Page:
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SE&UACHEE, TENN., THURSDAY, OCTOBER 6, 1906. -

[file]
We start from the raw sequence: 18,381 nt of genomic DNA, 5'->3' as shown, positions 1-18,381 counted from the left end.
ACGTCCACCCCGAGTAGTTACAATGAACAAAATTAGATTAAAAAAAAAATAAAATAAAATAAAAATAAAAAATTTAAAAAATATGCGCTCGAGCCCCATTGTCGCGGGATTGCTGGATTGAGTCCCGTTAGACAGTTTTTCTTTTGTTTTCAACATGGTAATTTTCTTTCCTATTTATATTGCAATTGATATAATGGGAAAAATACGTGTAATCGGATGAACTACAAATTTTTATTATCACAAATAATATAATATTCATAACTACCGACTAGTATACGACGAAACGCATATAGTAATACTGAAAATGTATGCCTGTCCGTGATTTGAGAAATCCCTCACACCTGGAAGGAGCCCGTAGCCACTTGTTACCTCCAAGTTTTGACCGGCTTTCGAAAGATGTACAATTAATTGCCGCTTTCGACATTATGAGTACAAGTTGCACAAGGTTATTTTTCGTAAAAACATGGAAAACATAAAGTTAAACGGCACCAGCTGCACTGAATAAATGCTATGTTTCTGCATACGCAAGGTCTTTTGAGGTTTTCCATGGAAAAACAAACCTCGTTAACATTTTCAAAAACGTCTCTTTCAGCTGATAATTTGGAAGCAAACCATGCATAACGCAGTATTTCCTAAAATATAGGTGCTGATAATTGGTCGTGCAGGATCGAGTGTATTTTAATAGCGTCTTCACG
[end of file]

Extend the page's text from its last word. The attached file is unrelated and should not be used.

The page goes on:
" VOL. XIII. NO. 11. LARGEST BABY In the World Shown at South Pittsburg. SOUTH PITTKBURO, Tenn., Sept 30. Mr. and Mrs. Lou Layne; of near Gates Island, in Marion County, brought their baby to South Pittsburg Friday and it attracted agreat deal of attention. It is probably the largest baby in the world. It is only 13 months old and weigh over 100 pounds. In the face it looks like an old person so far as size goes, but anyone can tell that it is yet a baby.' 8. T. Simpson, of Jasper, Bnd asso ciates are going to take the baby and exhibit it at Chattanooga and other Southern cities. The baby appears to be perfectly healthy, has a good coin plexion and is a good-looking child. Entertained Friends. Miss True Randle entertained her friends Saturday night at the home of her mother on Massachusetts Ave. Delicious refreshments consisting of cake and ice cream were served and a pleasant evening spent in music and games. Those present were : Misses. Lula Lawater, mattie iasa ter, Virgie Lasater, Juliette Hopkins, Agnes Milbrandt. Messrs. Albert Lasater, Millard Hinch, Hugh Jones, Louis DeSabla, Walter Hunt, Jerry Walker, Arthur Wells, John Wright, J. R. Roberson, Walter Hopkins. BIG RUN OF IRON. A SOUTH PITTSBURG, Tenn., Sept. 30. The furnaces here have been mak ing a big run of iron lately. , the high est run reported being 230 tons Thurs day from a furnace which originately was intended to have an output of 150 tons, but which has been remodeled. Claim is made, however, that this is pushing the capacity'of the furnace to dangerous limit, as furnaces some times explode where pushed beyond av erage capacity. , . , ' Nothing to Fear. Mothers need have no hesitancy in 'continuing to give Chamberlain's . Cough Remedy to their little ones, as it contains absolutely nothing injuri ous. This remedy in not only perfect ly safe to give small children, but js is a medicine of great worth and merit. It has a world wide reputation for its cures of coughs, colds and croup and can always be relied upon. For sale by Jno. W. Simpson, Jasper, tfenn. F. M. McCullough, of Jasper, was in the city Tuesday and paid the News a pleasant visit. P522B33SI I.EE22ES3 member I always endeavor to keep the best qual ity of goods and at as low prices as you will gen erally find in inferior goods. .My highest aim is to give each customer values received for their T X Ml 111 r 11 1 - money. goods. Would Lose $68,640 a Year. Whitwell Tenn., Oct. 3, 1905. Mr. Editor: When Whitwell mines were being operated here under a joint contract lelween the workmen and 1 the T. C I. Co., the normal output of coal was about 1100 tons. The price, paid per ton was, at the end of the contract year, over 50c per ton for dig- ging coal. Before the United Mine Workers came to Whitwell in organiz ed form the price per ton 'was as low as 8ro per ton for digging coal and day wages were correspondingly low. Now, ' the T. C. I. Co. proposes to de stroy the condition of things as as set up by the organization. This evident purpose is manifest by the contempt, exhibited by the company against the . United Mine Workers. Hence it is clear to any fair-minded man that the company proposes to return to former conditions at Whitwell. The differ-1 ence between 35c per ton and 55c per ton is 20c. With an output of 1100 tons of coal per day the difference in wa ges under the organization and with-1 out the organization is 20c. Then elev en hundred times 20o would be $230.00 a day more to the coal digger under the organization than he would get should the company succeed in return-. ning to former conditions. Then should the prices secured by the organization pay the diggers $220 a day more than prior to the organi zation, for one month it would be $5.? 720, and for one year it would be $08,-; 640 to the credit of the organization over former condiions. This applies on ly to the coal digger, and don't take into consideration the increased wages of the day workmen. ' I take the position that good wages is the life of any country. When this balance of $866.40 is taken into consid eration it is but fair to suppose that all reasonable men would favor the or ganization. When this money is paid out the people of this community , get it ,w hether they are union or non-union, the benefits of this money affect the welfare of everybody. It means more clothes for our children, it means more to eat, it means better school fa cilities, it means the easier payment of taxes and it means prosperity. ' If I should take the position that these wages should be taken from our people and tranf ered to Wall-street stock-holders, I am free to say that I would at once be branded by fair minded men as a thief and a robber. I claim that the difference above re fered to is worth fightjng for and the success of this cause will affect every body ailke. . Yours truly, N. B. MOORE. New Cure for Cancer. AH surface cancers are now, known to be curable by Bucklin's Arnica Salve. Jas. Walters, of Duflield, Va., writes: "I had a cancer on my like for years, that seemed incurable, till Bucklin's Arnica Salve healed it, and now it is perfectly well. " Guaranteed cure for cuts and burns. 25c at all druggists. ,r FALL and IN OUR NEW STORE... want to say to my general that I am building with an and I ask you to JLater 1 will publisn a mil price list of our RESPECTFULLY, a: Would Stick By Union. Mr. Editor: I will try and write a few lines to our valuable paper this week. I was pleased to rea( so. many good letters from corresiwndents last week and truly glad, to nee that so many more people wanted the good pa ppr. Let's hear from Petros every week. I am acquainted with the good people of Petros. They are union to the core. Would like to hear fromjkl Johnson and would be glad if he would take this paper as it would interest him as he is such a good union, man. We ex pect several more subscribers from Pe tros. I saw in the Caroline Chapel news where Old Joe said if all people had , true religion we would have an organ- ization that we could call union. That will never be for there are so many j men who just want a smile from the boss and think that ia worth more to mm than bread in to his family, Such men as that will worship man I ??d? O0(L Jf aI1 mer !uVl AUBt i r ii. 1 .ii r i would all be union men. All we ask . as union men is freedom. We want a voice in a contract, and then we will stand to that contract if it takes the hide, but the company don't want that. They want to make the contract, and then say, come fools, and sign or bring out your tools. That is the way it was until the union came and I am glad that it has come to stay. I, have worked here for about fourteen years. I have worked when men had contracts on entry stumps and they would make $100, and I and the rest of the room men, would make $15,00 and $20.00, Thank God, the union came and stop ped that and we have had equal rights to all and special privileges to none. We have worked along for several years with the union and our officers to make our settlements, but the T. C. I. Co., began to think like the Egyptians, they are growing strong. We must do something or they will be able to edu cate their children and then they will be as smart as ours, and they can com pete with ours, and so they began'their oppression. They thought, no doubt, I we were fools still, and would run np , the mountain to scab but we fooled I them. We learned a lesson in 1804 that we will remember as long as we ! live. There are some good men here '. at work that would not be here if they Ferry. Wm. McNabb went to Chatta i had just such a lesson as we had. The noga, Saturday. Miss Winnie McNabb nninn mnn )wra ii't. irrnmhla fnrt.W Was the guest Of Mrs. R. F. RlChey have nlentv to eat. If thev don't eet enough on Thursdays they can go back and get more any time, and if any scab needs food and is anything like a man we will take him and his family in and feed them, but we don't pro - - pose to take just anything, or in other woras, a man mat won t woric, ior such men are no good to union or com-, pany. We meet publicly in union meetings. Any one, is invited. We open with prayer. We ask God to guide ' us a- right for we believe ours is a just cause. We want a fair wage for our Display OF friends and customers in now located in my new almost entirely new stock come and see me. Re exander work and don't ask more. The most of us have families and we love them just as well as Mr. Bacon loves his family. We want a fair wage so we can clothe our children respectably, so we can send to Sunday school and church. Wishing the News success, I close. J- H. will M. WHITWELL. Special to the Newt. Shooting is the order of the day. About four o'clock Sunday evening there were some fifteen or twenty shots fired near the mines. Two women were parading the streets of Whitwell Tuesday under the influence of whis- Saturday. Several of the Union boys left tod' for Albania to work awhile, John McJHone Bnd 80ns have opened a ine of thirty.lnch coal near Red Hill d wiU furnish coal to the union min. thig winter A n. chUd of Mr and Mrs. Jas. Nelson died last week and wa8 buried at the Cemetery. Taylor Shadrick went to Jasper Tues- day. John Turner nas gone to uoai tn t Lrm kDI mont to work. Ben armer has re turned from Altoona, Ala. John Tor bet, of Pittsburg, Ga,. is in town this week. D. T. Layne & Co. have purchased the Ketner property known as the bear pen. John Mills left this week for Straight Creek, Ky. Strator Hixson was thrown from a wagon Tuesday, the front wheel passing over his bead, but he sustained no innries. The schools in Whitwell are crowded this fall. Lawrence Layne, who has been afflicted with an abcess in his side for two or three years, is improv ing fast. A buggy with a man, his wife and children in it was turned ov er Tuesday just below Cheekville school house. All escajed without in jury. Mrs. A. M. Richie is still con fined to her bed. J. G. KELLY'S FERRY. Special to the News. Rain is the order of the day. B. K. Hudson and wife, of Whitwell, were the guests of Mr. and Mrs. T. White Saturday and Sunday at Savannah. G. W. Sexton and family were the guests of Mrs. Win. Hartman Saturday night. Jim Newsome, of Roope. was visiting home folks Monday at the Monday. As Sunday, was so wet and bfld I have not much news to write for the rain has washed all the news away, Broke Jail, : , JASPER, Tenn., Sept. 29. A jail delivery occurred here yesterday, when a number of persons, including Elvin G. Duke, of Whitwell, arrested for arson, escaped. They made their escape by prizing off a corner of the cage in which they were confined. is one of the persons nave yet been captured. V m i I m H I ilclien? CASTINGS of All Kinds Promptly Supplied Why send your work out of the valley when it can be done cheaper at home? Help build up your own section. MARKET PRICE PAID FOR CAST IRON SCRAP. CO K R K.S PO N UENCE SOLICITED. BLACKLOCK FOUNDRY, South Pittsburg, Tenn. HICKS CHAPEL. Special to tie Newt. Ice cream suppers are the order of the day. mere was an ice cream supper at Jas. Ridge's Saturday eve. Miss Grace Bailey, of Whitwell, has been visiting Mae Ridge, the past week. E. M. Hicks, of Chattanooga, was visiting Jacob Vandergriff Friday af ternoon. ' , Miss Josie Ridge was visiting at Whitwell last week. Mrs. Robert Smith, of Sulphur Spring, died Thursday and was buried at the Teairue cemetery, Rev. Hunt conducting tne crowd attended. services. A large Miss Esther Vandergriff visited Miss Charlstie Brimsr last Sunday. Jackson Vandergriff, of Walden s Ridge, spent Saturday night with Rob ert Vandergriff. Ask Carl Wimberly what he nues better than ice cream. I guess he would say candy. Miss Mae Kidge, or Hicks Uhapel, spent Saturday and Sunday at Whit well. Joe Coffelt spent Sunday with Jacob Vandergriff. Miss Esther vanaergrirr was the guest of Mrs. Jacob Vandergriff Fri day afternoon. Miss Mae Ridge visited Mrs. Hous ton Smith Thursday. A large crowd attended Sunday school and singing Sunday. Mr. and Mrs. Hamil Grayson spent Sunday with Mrs. Jacob Vandergriff. Andy Johnson, or waiuen s itiage, called on his best girl Sundayleve. , Walter Hardyman and Willie Ridge visited Robert Vandergriff Sunday eve. Misses Ida and Eugenia Barber went to New Hope Sunday. . . Warner Bnmer is still riding his lit tle black mule to church. Walter Hardyman looked sad Sunday as his, best girl wasn't at - Sunday school. . , Jackson Brimer attended church at New Hope Friday night. G. W. Vandergriff went to JNew Hope Sunday. What is the attraction, George. Houston smith was out at sunaay school Sunday. Lee Smith and John Bennett, of Whitwell, went to Chattanooga Friday. Miss Maud Yochem, or (Jhattanooga, In vinitinur friends at Hicks Chanel. J. H. Barker Went to Whitwell Sat urday to visit the bedside of his son, Gilliam, who is sick. Miss Seigle Hilliard, of Missouri, attended the funeral of her sister at the Teague cemetery Friday. Robert Vanderjmff. . Walter Haray- man and Willie Ridge, of Hick's Chap- ell, attended church at Looney s Ureek Sunday night. , J. D. Ridge and mother visited friends at Whitwell Sunday. Mrs. Jacob Vandergriff is very sick. Miss Mae Ridge spent Saturday, and Sunday with Mrs. Jacob .Vandergriff- .. ..... Miss Martha Kiage visitea ner cous in, Miss Aine itiage, aaturaay. J. D. Kidge called on Robert. Van dergriff Saturday. Jacob v andergnfr called on Houston Smith Sunday morning. Mrs. Willie Barker is very ill. W. M. McNabb, of Kelly's Ferry and Ed Davis, of Savannah, were' the guests of Mrs. G. T. Ridge Wednes day and Thursday. (i. w. White still carries his soua box. G. T. Ridge went to Whitwell shop ping Thursday. Ask Walter Hardyman how he likes rotten pears. Dr. It. U. Janeway was in our miast Thursday and Friday. Mrs. C. C. Ridge visited her grand mother Thursday. OwL .Saved His Life. J. W. Davenport, Wingo, Ky., writes, June 14, 1902: "I want to tell you I believe Ballard's Snow Lini ment saved my life. I was under the treatment of two doctors and they told me one of my lungs was entirely gone, and the other badly affected. I alxo had a lump on my sida I don't think that I could have lived over two months longer. I was induced by a friend to try Ballard's Snow Liniment The first application gave me great re lief: two tifty-cent bottles cured me sound and well. It is a wonderful medicine and I recommend it to suffer ing humanity. Sold by Sequatchie Supply Store. Confirmation Service. TRACY CITY, Sept 30. Bishop Byrne, of Nanhville, confirmed class of twelve, at the Catholic Church here to-day, with impressive service. It is the secrrnd time confirmation service in that church has ever been held here. PETROS. Special to the Newt. The morning of the 18th inst dawn ed' bright and ,clear and the gentle breezes from the towering peaks of Old Brushy mountain faned love and patriotism into our hearts. Ye scribe, in company with Mr.M. D. Moss and wife and Frank Smith boarded the Lightning Express over the great Har riman and & Northeastern for Chattan ooga it being the time of the Reunion of the Society of the Army of the Cumberland. Arriving at DeArmond in due time, a town at the crossing of the H. & N. E. & Southern R. R. This town is composed of one building comprising both freight and passenger , depot and had a flavor very much like that of a den of skunks. Boarding the train at that pint, we arrived at Oak dale at high noon, being weary with layovers and slow trains, we climbed up the side of the - mountain to the boarding house, kept by some good woman, and did ample justice to a good dinner. Oakdale is a long town, the valley being just wide enough for the railroad on the north side of Emory River. At this point the quarantine officers boarded the train for Chatta- - nooga and they Informed us that we would have to have a health certificate before we could stop in the capital city of the good county of Hamilton. Through our own efforts and those of Rev; Duncan and the conductor on the Southern road, we procured the neces sary documents and took the 4:30 train for Chattanooga, arriving there with out mishap at 8:15 p. m. On our arri val we found the yellow fwver scare . had about scared off the Reunion. There were only 600 or 800 oldBoldiers present, but enough to transact the buisness of the Society. The election of officers resulted in the election of Gen. Thurston, of Nashville, as presi dent. On the evening of the 20th at 4 o'clock General Thurston, president elect, reviewed the 12th Cavalry, now stationed at Chicamauga army post. This review was witnessed by the old veterans of the civil war just 43 years from the time the confederates were driven off the battle field. During the review the old veterans in blue remarked that the review brought to their minds the Stirring times and the scenes that took place on the same field in September, of 1863, although their heads are silvered over arid their shoulders bent with the weight of years. The fires of patriot ism burns brightly in their bosoms as in , the trying days from 61 to 65. , May the shadows of those men never grow dim nor their patriotism grow less, and when the last bugle call is sounded may they receive their final discharge and be reenlisted in the army whose commander conquered death, hell and the grave, and bo able to say "Shibboleth" at the crossing of the dark river of death, and in the lan guage of the gallant Stonewall Jack son, be permitteu to rest umier tne shade of the trees on the green fields in the paradise of God, and there en joy the rewards of good and faithful , soldiers. A few more years will bring those reunions or the Diue anu ana gray to an end as they are passing rapidly away. We are now all in the sere and yellow leaf season of life and like an autumn leaf soon fall to Mother Earth. Yes, Comrades, we will soon cross the great divide so let us govern our selves so when the lHBt bugle has been sounded and we have answered the last roll call, that we may have the countersign that will admit us into the Grand Encampment of the Army of the Heaven. B. F. COWAN. Don't Borrow Trouble. It is a bad habit to borrow any thing, but the worst thing you can possibly borrow, is trouble. When sick, sore, heavy, weary ana wornout by the pains and poisons of dysjwp sia", biliousness, Bright's disease, and similar internal disorders, don't sit down and brood over yonr symptoms but fly for relief to Electric Bitters. Here you will find sure and innanent forgetfulness of all your troubles, and your ImhIv will not be burdened by a load of debt diseases. At all drugginta. Price 50c. Guaranteed. News was rweived from Nashville yesterday that Mrs C. C. Hnts i get ting along finely, and is able to eat heartily. Her friends anxiously await her return, which is expected in about two weeks.